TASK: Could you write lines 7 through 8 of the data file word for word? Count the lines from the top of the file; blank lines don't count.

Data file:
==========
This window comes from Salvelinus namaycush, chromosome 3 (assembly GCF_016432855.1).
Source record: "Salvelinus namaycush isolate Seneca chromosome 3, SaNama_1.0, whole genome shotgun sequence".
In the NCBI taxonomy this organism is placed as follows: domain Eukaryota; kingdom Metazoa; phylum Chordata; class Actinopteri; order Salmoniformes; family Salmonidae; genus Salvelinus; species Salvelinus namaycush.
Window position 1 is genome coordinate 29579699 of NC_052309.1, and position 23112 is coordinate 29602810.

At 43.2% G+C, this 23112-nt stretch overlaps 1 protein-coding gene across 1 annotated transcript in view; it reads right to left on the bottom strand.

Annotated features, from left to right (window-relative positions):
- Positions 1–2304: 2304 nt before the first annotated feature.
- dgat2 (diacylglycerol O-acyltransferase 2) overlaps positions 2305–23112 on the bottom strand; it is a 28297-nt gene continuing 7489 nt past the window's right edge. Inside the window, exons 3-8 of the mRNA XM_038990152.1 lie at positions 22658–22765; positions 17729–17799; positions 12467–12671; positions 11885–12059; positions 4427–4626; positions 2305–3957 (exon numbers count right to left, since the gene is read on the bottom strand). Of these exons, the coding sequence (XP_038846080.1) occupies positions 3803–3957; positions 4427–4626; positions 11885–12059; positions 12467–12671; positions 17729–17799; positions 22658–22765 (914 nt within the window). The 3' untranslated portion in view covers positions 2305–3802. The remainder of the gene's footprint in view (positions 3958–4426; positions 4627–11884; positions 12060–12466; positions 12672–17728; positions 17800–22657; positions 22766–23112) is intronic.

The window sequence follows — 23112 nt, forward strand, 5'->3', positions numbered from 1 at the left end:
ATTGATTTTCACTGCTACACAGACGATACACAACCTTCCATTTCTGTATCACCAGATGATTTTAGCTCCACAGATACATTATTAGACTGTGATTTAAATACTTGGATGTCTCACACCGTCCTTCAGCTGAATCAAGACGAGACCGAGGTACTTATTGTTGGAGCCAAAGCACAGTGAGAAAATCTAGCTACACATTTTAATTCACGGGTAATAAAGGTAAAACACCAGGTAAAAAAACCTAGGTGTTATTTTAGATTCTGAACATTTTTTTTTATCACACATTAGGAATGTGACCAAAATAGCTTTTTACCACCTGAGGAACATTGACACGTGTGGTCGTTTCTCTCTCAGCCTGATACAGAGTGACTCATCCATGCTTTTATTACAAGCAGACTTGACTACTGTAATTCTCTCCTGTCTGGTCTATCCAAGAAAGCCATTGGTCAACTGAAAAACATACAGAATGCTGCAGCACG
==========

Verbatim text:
- Positions 1–2304: 2304 nt before the first annotated feature.
- dgat2 (diacylglycerol O-acyltransferase 2) overlaps positions 2305–23112 on the bottom strand; it is a 28297-nt gene continuing 7489 nt past the window's right edge. Inside the window, exons 3-8 of the mRNA XM_038990152.1 lie at positions 22658–22765; positions 17729–17799; positions 12467–12671; positions 11885–12059; positions 4427–4626; positions 2305–3957 (exon numbers count right to left, since the gene is read on the bottom strand). Of these exons, the coding sequence (XP_038846080.1) occupies positions 3803–3957; positions 4427–4626; positions 11885–12059; positions 12467–12671; positions 17729–17799; positions 22658–22765 (914 nt within the window). The 3' untranslated portion in view covers positions 2305–3802. The remainder of the gene's footprint in view (positions 3958–4426; positions 4627–11884; positions 12060–12466; positions 12672–17728; positions 17800–22657; positions 22766–23112) is intronic.